1 – 0 Sanogo (2)
2 – 0 Sanchez (57)
Arsenal progressed to the last sixteen of the Champions League with victory over Borussia Dortmund last night. Yaya Sanogo scored his first competitive goal for the club as the game entered its second minute and the Germans, previously unbeaten in the group, never recovered from the shock. An untypical night went according to plan eventually for the French youngster as he suffered a hamstring pull, leaving the fray with ten minutes remaining.
As much as the win was needed to confirm their place in the last sixteenth for the eleventh consecutive season, the clean sheet was more important. Confidence has been destroyed by what Arsène described as “our generous attitude going forward“; it won’t return after one game but this was an important step in that recovery.
Wenger was understandably upbeat afterwards. It remains a tough time and when he needed a response from the players, he got one,
We had a good start and overall it was a very intense game between two very good teams where you had to fight for every ball and be focused. I felt we had a good combination between our usual passing game and our transition from defence to attack. We were highly focused to defend well together from the first to the last minute and we always looked dangerous. Defensively we were very good as well.
It was the latter which was the most important aspect. The back four were disciplined in their approach to the game, Per Mertesacker in particular took the opportunity to remember the fundamentals of the central defensive role but he was outshone by Nacho Monreal, once again. And when needed, Damian Martinez stopped Dortmund’s quest in its tracks, Mkhitaryan’s effort blocked with his legs as half-time approached; a pivotal moment as the inevitable Alexis Sanchez goal came fifteen minutes or so later, sealing victory.
Chambers and Gibbs were vastly improved, particularly the former. Whilst I am sure that it didn’t happen, there was a unity and discipline in their play which suggested Steve Bould had tied the quartet with George Graham’s infamous rope and taken them through the basic concepts of defending. Whatever has happened away from prying eyes, has worked. A strong foundation was built, the rest of the building blocks can be slowly worked back into position and cemented in place just in time for Laurent Koscielny’s return.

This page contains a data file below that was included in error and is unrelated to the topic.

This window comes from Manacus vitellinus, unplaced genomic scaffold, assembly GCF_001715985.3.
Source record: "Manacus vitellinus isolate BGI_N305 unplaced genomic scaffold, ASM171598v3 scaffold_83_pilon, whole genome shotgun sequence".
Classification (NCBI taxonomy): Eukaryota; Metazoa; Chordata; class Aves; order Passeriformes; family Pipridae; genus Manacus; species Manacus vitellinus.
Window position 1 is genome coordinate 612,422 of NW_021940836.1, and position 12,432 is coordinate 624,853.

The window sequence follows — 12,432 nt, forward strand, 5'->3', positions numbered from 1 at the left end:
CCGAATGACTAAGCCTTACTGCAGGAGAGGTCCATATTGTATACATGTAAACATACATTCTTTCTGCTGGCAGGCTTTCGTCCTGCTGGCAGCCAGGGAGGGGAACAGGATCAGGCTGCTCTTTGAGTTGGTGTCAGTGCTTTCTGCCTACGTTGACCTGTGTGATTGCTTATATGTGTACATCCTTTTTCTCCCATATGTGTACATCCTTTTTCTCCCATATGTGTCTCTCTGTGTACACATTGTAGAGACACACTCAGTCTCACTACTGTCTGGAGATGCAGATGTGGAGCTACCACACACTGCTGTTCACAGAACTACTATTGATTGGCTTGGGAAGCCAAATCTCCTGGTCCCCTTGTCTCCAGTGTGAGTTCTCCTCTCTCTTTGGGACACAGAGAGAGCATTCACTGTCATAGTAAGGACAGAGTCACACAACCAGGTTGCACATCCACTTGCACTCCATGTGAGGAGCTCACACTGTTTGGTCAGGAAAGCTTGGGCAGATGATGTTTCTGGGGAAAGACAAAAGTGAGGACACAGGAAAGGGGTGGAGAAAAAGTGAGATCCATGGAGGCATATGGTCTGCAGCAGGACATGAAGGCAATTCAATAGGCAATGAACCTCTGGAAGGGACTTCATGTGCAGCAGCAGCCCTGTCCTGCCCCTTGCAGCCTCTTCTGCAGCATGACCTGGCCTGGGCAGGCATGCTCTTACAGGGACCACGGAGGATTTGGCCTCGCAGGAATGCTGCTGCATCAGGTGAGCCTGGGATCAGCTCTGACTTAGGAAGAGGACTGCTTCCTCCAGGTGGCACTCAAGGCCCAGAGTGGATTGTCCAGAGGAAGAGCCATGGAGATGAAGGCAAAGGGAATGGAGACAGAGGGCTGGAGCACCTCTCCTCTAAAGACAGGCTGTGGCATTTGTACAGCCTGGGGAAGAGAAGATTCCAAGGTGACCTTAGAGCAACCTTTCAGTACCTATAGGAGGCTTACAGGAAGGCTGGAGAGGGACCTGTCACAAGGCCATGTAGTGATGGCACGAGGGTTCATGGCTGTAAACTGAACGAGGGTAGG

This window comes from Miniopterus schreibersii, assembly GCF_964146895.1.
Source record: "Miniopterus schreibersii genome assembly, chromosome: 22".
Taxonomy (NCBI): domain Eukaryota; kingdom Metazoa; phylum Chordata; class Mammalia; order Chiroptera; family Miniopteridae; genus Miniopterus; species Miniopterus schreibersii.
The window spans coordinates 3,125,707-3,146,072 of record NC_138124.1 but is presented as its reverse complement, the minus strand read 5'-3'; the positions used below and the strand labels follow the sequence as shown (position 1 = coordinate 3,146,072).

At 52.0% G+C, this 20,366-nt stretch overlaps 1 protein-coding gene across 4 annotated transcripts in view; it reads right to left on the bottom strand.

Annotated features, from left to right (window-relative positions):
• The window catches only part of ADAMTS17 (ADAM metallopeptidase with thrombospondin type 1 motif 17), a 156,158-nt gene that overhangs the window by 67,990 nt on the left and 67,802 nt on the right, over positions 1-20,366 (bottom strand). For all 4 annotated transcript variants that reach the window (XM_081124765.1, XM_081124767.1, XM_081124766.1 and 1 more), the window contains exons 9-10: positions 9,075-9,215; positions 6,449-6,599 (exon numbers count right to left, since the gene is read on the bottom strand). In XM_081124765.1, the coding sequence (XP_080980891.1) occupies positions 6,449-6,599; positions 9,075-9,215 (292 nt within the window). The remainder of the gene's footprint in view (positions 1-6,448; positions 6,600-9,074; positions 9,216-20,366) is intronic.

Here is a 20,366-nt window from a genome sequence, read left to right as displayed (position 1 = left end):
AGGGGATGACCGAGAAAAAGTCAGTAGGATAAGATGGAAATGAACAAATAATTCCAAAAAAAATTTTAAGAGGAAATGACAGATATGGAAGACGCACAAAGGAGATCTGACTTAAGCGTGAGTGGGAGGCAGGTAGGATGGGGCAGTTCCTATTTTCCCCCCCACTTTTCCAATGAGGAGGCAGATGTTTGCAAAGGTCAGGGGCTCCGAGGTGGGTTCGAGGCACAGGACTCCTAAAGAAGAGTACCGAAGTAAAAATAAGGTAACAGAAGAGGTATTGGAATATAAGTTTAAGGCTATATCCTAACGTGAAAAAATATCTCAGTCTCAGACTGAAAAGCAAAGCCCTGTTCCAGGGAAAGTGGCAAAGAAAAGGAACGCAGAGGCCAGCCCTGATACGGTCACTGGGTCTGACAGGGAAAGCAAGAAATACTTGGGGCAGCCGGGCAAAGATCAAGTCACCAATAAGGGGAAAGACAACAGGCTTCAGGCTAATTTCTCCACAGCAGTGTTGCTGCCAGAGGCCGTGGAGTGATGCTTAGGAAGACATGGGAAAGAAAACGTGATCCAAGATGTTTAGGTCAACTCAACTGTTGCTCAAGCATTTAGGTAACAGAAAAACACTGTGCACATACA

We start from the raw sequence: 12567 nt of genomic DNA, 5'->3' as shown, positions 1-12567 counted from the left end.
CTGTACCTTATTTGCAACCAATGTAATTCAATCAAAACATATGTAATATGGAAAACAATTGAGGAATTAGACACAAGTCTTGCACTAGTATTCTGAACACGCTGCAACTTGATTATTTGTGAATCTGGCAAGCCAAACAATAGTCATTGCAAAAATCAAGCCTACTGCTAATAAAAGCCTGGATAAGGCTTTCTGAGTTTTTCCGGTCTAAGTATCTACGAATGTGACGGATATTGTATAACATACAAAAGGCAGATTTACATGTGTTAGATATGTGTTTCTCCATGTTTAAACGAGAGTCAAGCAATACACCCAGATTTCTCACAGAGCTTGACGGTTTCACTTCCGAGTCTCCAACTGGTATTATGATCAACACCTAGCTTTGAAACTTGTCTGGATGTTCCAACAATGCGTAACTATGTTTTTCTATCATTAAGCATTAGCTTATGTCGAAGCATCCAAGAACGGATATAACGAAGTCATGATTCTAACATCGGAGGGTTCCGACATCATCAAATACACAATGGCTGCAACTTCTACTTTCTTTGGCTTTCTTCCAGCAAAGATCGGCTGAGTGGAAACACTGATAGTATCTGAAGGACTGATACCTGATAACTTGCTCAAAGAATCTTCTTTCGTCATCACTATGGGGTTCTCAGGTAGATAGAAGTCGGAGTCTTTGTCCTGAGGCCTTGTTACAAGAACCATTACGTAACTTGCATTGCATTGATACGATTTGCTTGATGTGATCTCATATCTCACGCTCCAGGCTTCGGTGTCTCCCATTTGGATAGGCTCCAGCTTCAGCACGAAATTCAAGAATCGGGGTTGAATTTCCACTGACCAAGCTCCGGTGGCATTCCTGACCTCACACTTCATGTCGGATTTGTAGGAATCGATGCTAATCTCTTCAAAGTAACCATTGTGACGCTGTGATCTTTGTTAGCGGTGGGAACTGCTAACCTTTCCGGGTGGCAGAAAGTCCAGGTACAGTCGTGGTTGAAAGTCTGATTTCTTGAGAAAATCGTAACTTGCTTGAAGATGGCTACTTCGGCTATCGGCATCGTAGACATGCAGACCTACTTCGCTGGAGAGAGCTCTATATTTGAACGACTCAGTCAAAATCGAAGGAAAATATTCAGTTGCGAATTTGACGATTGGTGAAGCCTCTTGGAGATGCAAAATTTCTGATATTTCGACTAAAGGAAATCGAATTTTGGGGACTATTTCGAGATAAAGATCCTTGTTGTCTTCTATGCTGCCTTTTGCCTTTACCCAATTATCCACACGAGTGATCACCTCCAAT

It was a victory that came at a price. Mikel Arteta’s calf has once more tweaked, twanged and strained; Sanogo’s hamstring has done the same. The pair’s seasons are resembling the hokey-cokey; they’re in, they’re out and they can’t shake it about in case they get injured once again. With the extent of Jack Wilshere’s absence decided today, the medical centre may well have the strongest XI.
Any win is timely but this one particularly so. Arsenal have a testing December, playing teams who are in form or traditionally tricky opponents. Looking at the fixtures, there are none that cannot be won but all bar West Brom and QPR can be easily lost. Going into that run shorn of confidence makes life harder, a ‘big-match’ win imbues some belief. They must carry on the performance levels at The Hawthorns for that to take hold and become ingrained.
The result makes the collapse at home to Anderlecht all the more costly. Arsène noted that Dortmund remain favourites to finish top despite losing last night. Even beating the Belgians would not have significantly changed that but Arsenal have to chase victory in Turkey. The reality for Arsenal is an eleventh season in the knockout phase and difficult opponents most likely.
For the fifth consecutive season – and seventh of this run – a second round exit is on the cards unless the fates give us Leverkusen, Porto or Atletico. Their track record in being that kind to the club is not good. Arsène thought there were four sides he would like to avoid, the truth is none will be easy just some are less difficult. Of course Arsenal can beat any side in this tournament but to do so, the tie cannot be over at the full-time whistle of the first leg.
That’s a problem for February though. Right now, Arsenal are concerned with last night and the next match. Outside of the improved discipline of the back four, a number of players jolted into life, not least Santi Cazorla whose intervention in Sanogo’s goal was pivotal. The impish vibrancy which is the hallmark of his game when in form, returned; the subdued and forlorn figure he has cut in recent weeks was cast to the shadows where it should remain.
Likewise, Alex Oxlade-Chamberlain was a lively accompaniment on the right to Alexis on the left. Unfortunate when his impudence struck the crossbar, he has – for me at least – a continuing bright spot amid the murkiness of recent weeks. There is more to come but when in this form, he allows the manager of taking time to repair the damage England duty wrought on Theo Walcott’s groin. It’s the situation that many expected when he signed; now is a time to deliver.
It’s important to enjoy the moment – and I am sure Jurgen Klopp is this morning, knowing that his transfer budget for next season won’t be reduced – but one thing we have seen is the brittle nature of form and confidence in this squad. If Arteta is absent for any length of time, old frailties may resurface with the changes needed. It underlines his importance to the side but also the necessity to invest in a younger defensive midfielder as well.